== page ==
from The American Heritage® Dictionary of the English Language, 5th Edition.

  • intransitive verb To remove (a layer of bark or skin, for example) in flakes or scales; peel.
  • intransitive verb To cast off in scales, flakes, or splinters.
  • intransitive verb To come off or separate into flakes, scales, or layers.

from The Century Dictionary.

  • To throw off scales or flakes; peel off in thin fragments; desquamate: as, the exfoliating bark of a tree.
  • Specifically In surgery, to separate and come off in scales, as carious bone.
  • In mineralogy, to split into scales; especially, to become scaly at the surface in consequence of heat or decomposition: as, vermiculite exfoliates before the blowpipe.
  • To scale; free from scales or splinters.

from the GNU version of the Collaborative International Dictionary of English.

  • transitive verb To remove scales, laminæ, or splinters from the surface of.
  • intransitive verb To separate and come off in scales or laminæ, as pieces of carious bone or of bark.
  • intransitive verb (Min.) To split into scales, especially to become converted into scales at the result of heat or decomposition.

from Wiktionary, Creative Commons Attribution/Share-Alike License.

  • verb To remove the leaves from a plant.
  • verb To remove a layer of skin, as in cosmetic preparation.

from WordNet 3.0 Copyright 2006 by Princeton University. All rights reserved.

  • verb grow by producing or unfolding leaves
  • verb cast off in scales, laminae, or splinters
  • verb come off in a very thin piece
  • verb spread by opening the leaves of
  • verb remove the surface, in scales or laminae


from The American Heritage® Dictionary of the English Language, 4th Edition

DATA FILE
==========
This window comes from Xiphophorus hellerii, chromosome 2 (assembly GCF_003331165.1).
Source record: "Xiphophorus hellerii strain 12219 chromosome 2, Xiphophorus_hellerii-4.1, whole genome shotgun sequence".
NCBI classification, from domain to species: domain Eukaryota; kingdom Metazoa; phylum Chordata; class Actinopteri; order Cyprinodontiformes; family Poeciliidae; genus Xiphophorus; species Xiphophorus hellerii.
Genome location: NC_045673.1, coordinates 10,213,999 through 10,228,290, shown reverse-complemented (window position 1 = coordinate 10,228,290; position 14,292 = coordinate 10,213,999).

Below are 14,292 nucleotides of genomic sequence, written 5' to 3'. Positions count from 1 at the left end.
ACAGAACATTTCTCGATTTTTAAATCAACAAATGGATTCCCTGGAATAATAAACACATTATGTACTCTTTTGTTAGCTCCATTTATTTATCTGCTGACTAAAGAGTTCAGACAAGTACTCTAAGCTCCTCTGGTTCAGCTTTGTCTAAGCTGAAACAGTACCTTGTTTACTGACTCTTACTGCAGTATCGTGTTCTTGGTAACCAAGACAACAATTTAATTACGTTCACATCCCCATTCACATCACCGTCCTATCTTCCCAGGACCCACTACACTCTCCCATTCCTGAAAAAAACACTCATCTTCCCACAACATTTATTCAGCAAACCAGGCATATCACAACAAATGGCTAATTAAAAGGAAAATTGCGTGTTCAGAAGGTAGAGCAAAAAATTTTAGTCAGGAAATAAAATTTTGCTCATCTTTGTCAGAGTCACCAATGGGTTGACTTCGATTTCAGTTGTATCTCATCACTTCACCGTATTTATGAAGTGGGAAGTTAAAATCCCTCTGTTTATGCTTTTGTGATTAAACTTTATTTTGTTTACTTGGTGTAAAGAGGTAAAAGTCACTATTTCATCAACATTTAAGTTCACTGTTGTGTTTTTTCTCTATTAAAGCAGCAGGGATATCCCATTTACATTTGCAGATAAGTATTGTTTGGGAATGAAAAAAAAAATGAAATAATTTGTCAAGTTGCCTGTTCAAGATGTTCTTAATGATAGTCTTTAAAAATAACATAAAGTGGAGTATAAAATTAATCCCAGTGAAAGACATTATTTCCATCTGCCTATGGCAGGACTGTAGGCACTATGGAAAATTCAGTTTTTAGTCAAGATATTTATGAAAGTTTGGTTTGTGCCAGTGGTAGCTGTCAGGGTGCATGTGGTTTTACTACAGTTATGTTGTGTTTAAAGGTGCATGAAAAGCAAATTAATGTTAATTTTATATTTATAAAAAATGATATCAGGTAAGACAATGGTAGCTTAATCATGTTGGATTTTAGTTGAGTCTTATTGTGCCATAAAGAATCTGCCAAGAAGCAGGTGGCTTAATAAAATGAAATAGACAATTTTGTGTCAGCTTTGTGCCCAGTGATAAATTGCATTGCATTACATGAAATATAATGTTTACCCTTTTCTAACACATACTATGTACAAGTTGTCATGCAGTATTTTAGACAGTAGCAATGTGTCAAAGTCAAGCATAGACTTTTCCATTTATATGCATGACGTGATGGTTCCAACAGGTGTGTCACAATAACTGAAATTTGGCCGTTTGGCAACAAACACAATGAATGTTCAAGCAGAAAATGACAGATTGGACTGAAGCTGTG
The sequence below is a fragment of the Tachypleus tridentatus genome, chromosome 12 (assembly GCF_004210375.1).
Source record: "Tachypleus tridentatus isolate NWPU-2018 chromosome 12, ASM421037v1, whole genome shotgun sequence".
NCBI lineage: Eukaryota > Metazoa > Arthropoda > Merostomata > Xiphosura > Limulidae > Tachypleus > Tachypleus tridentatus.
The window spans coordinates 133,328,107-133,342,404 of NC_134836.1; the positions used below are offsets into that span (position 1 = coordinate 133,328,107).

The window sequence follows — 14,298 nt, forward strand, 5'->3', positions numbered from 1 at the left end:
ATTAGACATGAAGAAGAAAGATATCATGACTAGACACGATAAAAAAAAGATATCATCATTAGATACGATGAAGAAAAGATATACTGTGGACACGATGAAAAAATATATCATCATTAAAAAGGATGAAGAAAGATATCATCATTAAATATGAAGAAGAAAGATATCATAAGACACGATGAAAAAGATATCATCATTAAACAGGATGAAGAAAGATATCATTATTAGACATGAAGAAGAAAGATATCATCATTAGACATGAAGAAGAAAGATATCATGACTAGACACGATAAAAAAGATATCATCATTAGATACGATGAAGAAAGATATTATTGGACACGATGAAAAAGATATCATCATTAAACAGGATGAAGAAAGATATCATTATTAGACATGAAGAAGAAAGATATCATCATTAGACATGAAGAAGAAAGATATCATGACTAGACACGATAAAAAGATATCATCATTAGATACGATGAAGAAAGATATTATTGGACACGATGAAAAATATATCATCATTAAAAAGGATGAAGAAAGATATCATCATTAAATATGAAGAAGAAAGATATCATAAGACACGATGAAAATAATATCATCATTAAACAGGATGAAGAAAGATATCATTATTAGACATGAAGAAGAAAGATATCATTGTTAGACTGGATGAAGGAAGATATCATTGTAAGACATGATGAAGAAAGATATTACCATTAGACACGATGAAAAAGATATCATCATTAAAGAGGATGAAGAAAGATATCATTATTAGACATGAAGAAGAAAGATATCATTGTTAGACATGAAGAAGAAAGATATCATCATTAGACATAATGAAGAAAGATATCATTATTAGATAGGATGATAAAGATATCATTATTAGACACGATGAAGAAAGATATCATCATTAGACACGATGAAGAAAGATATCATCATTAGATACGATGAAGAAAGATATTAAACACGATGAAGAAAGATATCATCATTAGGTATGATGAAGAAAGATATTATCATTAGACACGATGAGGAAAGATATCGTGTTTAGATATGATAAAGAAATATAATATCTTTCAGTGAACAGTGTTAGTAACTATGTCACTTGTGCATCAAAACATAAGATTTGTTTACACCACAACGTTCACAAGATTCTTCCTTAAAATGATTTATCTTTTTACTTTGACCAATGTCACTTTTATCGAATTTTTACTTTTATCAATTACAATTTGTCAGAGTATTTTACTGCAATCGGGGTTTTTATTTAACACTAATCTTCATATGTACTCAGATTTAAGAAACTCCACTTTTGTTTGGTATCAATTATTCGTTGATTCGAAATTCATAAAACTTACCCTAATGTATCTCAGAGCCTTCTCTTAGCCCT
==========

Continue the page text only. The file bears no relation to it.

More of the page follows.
[Latin exfoliāre, exfoliāt-, to strip of leaves : ex-, ex- + folium, leaf; see bhel- in Indo-European roots.]

from Wiktionary, Creative Commons Attribution/Share-Alike License

From exfoliāt-, the perfect passive participial stem of the Late Latin exfoliō ("I strip of leaves"), from ex ("out of”, “from") + folium ("leaf"); compare effoliate and the French exfolier.


  • Maybe I'll take some high-grade sandpaper into the shower and "exfoliate" until most of my skin falls off.

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  • Maybe I'll take some high-grade sandpaper into the shower and "exfoliate" until most of my skin falls off.

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  • ( "exfoliate," I should say, mineralogically) always into something else, -- though that's my fault more than yours; but I must go straight on now.

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  • I don't exfoliate as much as I should because I'm lazy (it supposedly helps the skin absorb moisture and preps for self tan—plus it just feels good), but when I do I use Bliss' Lemon + Sage Body Scrub (from £28) or the Body Shop's Pink Grapefruit Body Scrub (from £5).

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  • If, like me, you are a fan of Eve Lom's cleansing routine (£30), which requires a muslin face cloth, then you are already ticking the exfoliate and cleanse boxes (you could also use a flannel and something like Mama Mio's Clean Slate, £22.50).

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  • But I was getting good at sleeping in and rubbing sand onto my shins to exfoliate what was dead, and that counted for something.


  • If you have sensitive skin, you may want to exfoliate and shave your legs a day before using self-tanner, she says.3.

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  • To get dry, flaky skin prepped for summer exposure, gently exfoliate to give the skin a smoother and brighter appearance.

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  • May 19, 2009 at 3: 17 PM • Coffee grounds act as a natural exfoliate.

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  • That mothers hate her, and Schiffer, because now they've got to get up at 4.30 every morning to shower, exfoliate, buff, varnish and pluck, before they schlep to drop-off, Spanx-ed to within an inch of their lives and sporting this season's excruciating heels.

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